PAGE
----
By Eirini Vourloumis
New York Times
January 7, 2011
AT the North Hudson Islamic Educational Center in Union City, N.J., there are Spanish-language classes on the Koran and an annual Latino Muslim Day. About 35 percent of the center’s congregation is Hispanic, and there are frequent conversions in which Puerto Ricans, Dominicans, Mexicans, Cubans and others recite the Shahadah, a declaration of belief.
While the majority of Hispanics in the United States are Catholic, some studies have estimated that there are as many as 200,000 Hispanic converts to Islam in this country. Among them are Musa Franco, top left, a Colombian who converted at age 13, walking to the mosque with his wife, Candice Elam. And Shari Abdul Malik, top right, placing a Costa Rican flag on a table for Latino Muslim Day at the North Hudson center.
Then there is Miriam Celeste Colo’n, far right second row, who, after converting in 2002, started her own clothing line, Dignity Apparel — “where modesty meets the fashion industry.” Her line combines her urban-Latin style with traditional Islamic dress. And Muslimah Rodriguez, who decided in 2009 to start wearing the veil known as a niqab, and is shown, at right, at an Islamic convention, where she recited a poem on being a Muslim woman.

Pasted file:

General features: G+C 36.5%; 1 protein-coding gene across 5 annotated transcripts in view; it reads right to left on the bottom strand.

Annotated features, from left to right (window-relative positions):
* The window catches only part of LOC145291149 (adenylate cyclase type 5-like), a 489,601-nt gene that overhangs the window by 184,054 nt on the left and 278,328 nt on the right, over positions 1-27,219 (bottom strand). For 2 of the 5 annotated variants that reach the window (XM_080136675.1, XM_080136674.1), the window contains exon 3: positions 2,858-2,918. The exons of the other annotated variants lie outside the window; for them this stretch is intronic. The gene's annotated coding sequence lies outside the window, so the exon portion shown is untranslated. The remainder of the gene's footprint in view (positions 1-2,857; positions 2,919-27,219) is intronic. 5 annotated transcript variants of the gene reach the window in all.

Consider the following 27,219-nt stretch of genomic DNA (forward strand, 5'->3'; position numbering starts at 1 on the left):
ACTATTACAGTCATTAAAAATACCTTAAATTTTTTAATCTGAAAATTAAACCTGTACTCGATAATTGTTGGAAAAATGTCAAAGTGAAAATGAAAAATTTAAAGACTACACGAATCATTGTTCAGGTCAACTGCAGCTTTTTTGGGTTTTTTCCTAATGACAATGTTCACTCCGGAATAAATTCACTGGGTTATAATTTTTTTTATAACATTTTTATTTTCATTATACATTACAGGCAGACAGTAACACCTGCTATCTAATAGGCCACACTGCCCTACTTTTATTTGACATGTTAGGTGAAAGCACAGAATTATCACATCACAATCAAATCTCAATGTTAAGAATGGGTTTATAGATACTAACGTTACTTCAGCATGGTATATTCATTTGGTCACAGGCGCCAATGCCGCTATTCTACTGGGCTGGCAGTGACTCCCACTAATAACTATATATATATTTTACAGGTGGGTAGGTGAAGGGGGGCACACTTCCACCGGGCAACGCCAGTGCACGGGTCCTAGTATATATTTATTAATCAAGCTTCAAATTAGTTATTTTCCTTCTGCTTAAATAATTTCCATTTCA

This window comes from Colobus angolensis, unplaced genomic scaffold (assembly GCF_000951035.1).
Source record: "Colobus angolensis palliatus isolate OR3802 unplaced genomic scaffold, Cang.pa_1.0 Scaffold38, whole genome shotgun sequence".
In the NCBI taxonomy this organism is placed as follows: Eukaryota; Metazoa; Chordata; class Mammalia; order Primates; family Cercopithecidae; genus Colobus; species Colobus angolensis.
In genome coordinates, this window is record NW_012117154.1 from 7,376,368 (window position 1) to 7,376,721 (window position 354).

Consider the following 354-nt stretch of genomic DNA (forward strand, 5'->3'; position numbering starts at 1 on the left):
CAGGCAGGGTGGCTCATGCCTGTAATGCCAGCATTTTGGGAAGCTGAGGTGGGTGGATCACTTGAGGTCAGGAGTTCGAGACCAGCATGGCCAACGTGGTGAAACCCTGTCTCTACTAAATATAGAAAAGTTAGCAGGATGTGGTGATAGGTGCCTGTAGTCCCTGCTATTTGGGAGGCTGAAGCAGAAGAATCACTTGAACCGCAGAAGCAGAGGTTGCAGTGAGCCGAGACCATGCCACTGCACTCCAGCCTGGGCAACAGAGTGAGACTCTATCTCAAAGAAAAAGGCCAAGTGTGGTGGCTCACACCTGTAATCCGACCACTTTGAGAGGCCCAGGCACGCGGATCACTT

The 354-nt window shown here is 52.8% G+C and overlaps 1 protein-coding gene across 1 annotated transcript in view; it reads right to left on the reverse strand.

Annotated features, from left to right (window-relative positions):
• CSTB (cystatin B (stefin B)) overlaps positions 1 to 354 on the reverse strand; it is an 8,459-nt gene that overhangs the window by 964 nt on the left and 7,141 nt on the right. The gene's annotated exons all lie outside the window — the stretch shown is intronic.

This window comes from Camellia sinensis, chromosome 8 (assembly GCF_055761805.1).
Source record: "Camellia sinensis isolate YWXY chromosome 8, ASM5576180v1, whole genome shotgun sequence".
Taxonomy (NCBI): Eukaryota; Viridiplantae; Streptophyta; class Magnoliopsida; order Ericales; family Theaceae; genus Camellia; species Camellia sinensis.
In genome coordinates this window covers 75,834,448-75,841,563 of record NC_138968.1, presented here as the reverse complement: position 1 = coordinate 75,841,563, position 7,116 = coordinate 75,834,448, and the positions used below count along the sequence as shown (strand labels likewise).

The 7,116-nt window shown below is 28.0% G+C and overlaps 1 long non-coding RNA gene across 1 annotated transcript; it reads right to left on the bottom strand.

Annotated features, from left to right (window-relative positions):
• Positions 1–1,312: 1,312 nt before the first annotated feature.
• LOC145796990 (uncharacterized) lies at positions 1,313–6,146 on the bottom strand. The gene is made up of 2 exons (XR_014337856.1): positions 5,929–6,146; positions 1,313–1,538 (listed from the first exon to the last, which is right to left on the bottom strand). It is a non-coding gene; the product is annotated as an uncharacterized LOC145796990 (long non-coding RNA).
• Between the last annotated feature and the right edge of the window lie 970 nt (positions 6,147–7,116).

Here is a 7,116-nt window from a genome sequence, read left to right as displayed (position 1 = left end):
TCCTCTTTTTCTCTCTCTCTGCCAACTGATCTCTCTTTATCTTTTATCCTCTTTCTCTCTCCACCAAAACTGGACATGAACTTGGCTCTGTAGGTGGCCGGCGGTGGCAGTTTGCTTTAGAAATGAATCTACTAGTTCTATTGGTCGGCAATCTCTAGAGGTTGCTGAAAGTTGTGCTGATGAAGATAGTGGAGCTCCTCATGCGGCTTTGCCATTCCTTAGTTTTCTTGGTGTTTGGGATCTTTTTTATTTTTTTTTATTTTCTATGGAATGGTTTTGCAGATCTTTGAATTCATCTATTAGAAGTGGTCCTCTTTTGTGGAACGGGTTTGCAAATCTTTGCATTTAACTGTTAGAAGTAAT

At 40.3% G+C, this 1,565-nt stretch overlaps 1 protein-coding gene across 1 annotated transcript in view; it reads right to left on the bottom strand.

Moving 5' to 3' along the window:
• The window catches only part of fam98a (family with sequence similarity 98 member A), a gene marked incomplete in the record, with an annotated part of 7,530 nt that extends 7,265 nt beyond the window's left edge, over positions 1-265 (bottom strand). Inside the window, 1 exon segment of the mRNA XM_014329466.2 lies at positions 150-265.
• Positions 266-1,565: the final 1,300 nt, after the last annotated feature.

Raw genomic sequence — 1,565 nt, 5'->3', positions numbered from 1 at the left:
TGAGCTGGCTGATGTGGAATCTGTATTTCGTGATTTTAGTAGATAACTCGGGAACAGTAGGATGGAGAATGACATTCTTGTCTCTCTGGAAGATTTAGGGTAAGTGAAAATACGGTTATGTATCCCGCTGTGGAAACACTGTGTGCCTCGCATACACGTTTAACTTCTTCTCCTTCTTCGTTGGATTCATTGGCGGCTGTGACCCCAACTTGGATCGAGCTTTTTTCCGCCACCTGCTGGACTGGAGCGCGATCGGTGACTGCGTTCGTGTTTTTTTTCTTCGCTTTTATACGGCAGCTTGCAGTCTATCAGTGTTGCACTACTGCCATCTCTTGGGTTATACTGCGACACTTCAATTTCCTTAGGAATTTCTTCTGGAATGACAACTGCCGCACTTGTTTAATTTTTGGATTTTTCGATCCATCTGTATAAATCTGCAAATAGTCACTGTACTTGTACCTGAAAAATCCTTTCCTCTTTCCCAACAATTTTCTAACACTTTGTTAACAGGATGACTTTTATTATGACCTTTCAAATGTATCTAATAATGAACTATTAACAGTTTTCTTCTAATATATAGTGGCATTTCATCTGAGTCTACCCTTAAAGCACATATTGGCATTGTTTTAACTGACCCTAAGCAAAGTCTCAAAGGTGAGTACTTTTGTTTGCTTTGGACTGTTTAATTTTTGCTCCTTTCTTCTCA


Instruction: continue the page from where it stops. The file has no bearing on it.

These photographs were taken by Eirini Vourloumis, who was raised in Athens and baptized Greek Orthodox, but whose mother’s family is Muslim. After 9/11, she grew increasingly interested in Muslim culture, and while at an Indonesian mosque in Long Island City, Queens, for an Akika, or blessing, ceremony for a new baby, met some women affiliated with the North Hudson center. Spending time in Union City, she found many converts who remained immersed in their ethnic food and music but were building a dual identity as Muslims through devotion, dress and fasting.
A version of this article appeared in print on January 9, 2011, on page MB8 of the New York edition.